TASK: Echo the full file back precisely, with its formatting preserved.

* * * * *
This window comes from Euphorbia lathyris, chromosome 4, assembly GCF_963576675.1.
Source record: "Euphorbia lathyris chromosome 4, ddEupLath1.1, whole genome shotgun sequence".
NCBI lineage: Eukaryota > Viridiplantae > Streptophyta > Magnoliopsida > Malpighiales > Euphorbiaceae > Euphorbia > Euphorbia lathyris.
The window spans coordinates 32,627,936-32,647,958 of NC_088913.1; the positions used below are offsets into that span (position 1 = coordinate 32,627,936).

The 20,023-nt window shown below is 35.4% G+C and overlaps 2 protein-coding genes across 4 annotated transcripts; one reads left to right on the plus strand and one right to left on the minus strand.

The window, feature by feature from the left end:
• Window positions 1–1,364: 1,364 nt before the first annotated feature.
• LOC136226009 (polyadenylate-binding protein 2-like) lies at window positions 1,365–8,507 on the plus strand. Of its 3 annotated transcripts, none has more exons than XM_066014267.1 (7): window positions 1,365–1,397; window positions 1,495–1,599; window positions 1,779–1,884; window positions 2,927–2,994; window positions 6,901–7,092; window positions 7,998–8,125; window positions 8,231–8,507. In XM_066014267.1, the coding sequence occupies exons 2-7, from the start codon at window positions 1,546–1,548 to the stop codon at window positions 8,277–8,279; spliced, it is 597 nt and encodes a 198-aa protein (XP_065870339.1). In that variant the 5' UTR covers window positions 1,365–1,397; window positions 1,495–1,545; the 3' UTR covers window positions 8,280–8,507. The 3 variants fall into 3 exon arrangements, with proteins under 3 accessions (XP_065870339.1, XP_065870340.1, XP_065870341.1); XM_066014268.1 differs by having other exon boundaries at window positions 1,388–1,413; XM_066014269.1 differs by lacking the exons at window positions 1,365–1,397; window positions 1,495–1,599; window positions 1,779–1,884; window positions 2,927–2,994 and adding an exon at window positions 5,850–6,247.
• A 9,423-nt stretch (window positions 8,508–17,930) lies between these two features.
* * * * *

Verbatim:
This window comes from Euphorbia lathyris, chromosome 4, assembly GCF_963576675.1.
Source record: "Euphorbia lathyris chromosome 4, ddEupLath1.1, whole genome shotgun sequence".
NCBI lineage: Eukaryota > Viridiplantae > Streptophyta > Magnoliopsida > Malpighiales > Euphorbiaceae > Euphorbia > Euphorbia lathyris.
The window spans coordinates 32,627,936-32,647,958 of NC_088913.1; the positions used below are offsets into that span (position 1 = coordinate 32,627,936).

The 20,023-nt window shown below is 35.4% G+C and overlaps 2 protein-coding genes across 4 annotated transcripts; one reads left to right on the plus strand and one right to left on the minus strand.

The window, feature by feature from the left end:
• Window positions 1–1,364: 1,364 nt before the first annotated feature.
• LOC136226009 (polyadenylate-binding protein 2-like) lies at window positions 1,365–8,507 on the plus strand. Of its 3 annotated transcripts, none has more exons than XM_066014267.1 (7): window positions 1,365–1,397; window positions 1,495–1,599; window positions 1,779–1,884; window positions 2,927–2,994; window positions 6,901–7,092; window positions 7,998–8,125; window positions 8,231–8,507. In XM_066014267.1, the coding sequence occupies exons 2-7, from the start codon at window positions 1,546–1,548 to the stop codon at window positions 8,277–8,279; spliced, it is 597 nt and encodes a 198-aa protein (XP_065870339.1). In that variant the 5' UTR covers window positions 1,365–1,397; window positions 1,495–1,545; the 3' UTR covers window positions 8,280–8,507. The 3 variants fall into 3 exon arrangements, with proteins under 3 accessions (XP_065870339.1, XP_065870340.1, XP_065870341.1); XM_066014268.1 differs by having other exon boundaries at window positions 1,388–1,413; XM_066014269.1 differs by lacking the exons at window positions 1,365–1,397; window positions 1,495–1,599; window positions 1,779–1,884; window positions 2,927–2,994 and adding an exon at window positions 5,850–6,247.
• A 9,423-nt stretch (window positions 8,508–17,930) lies between these two features.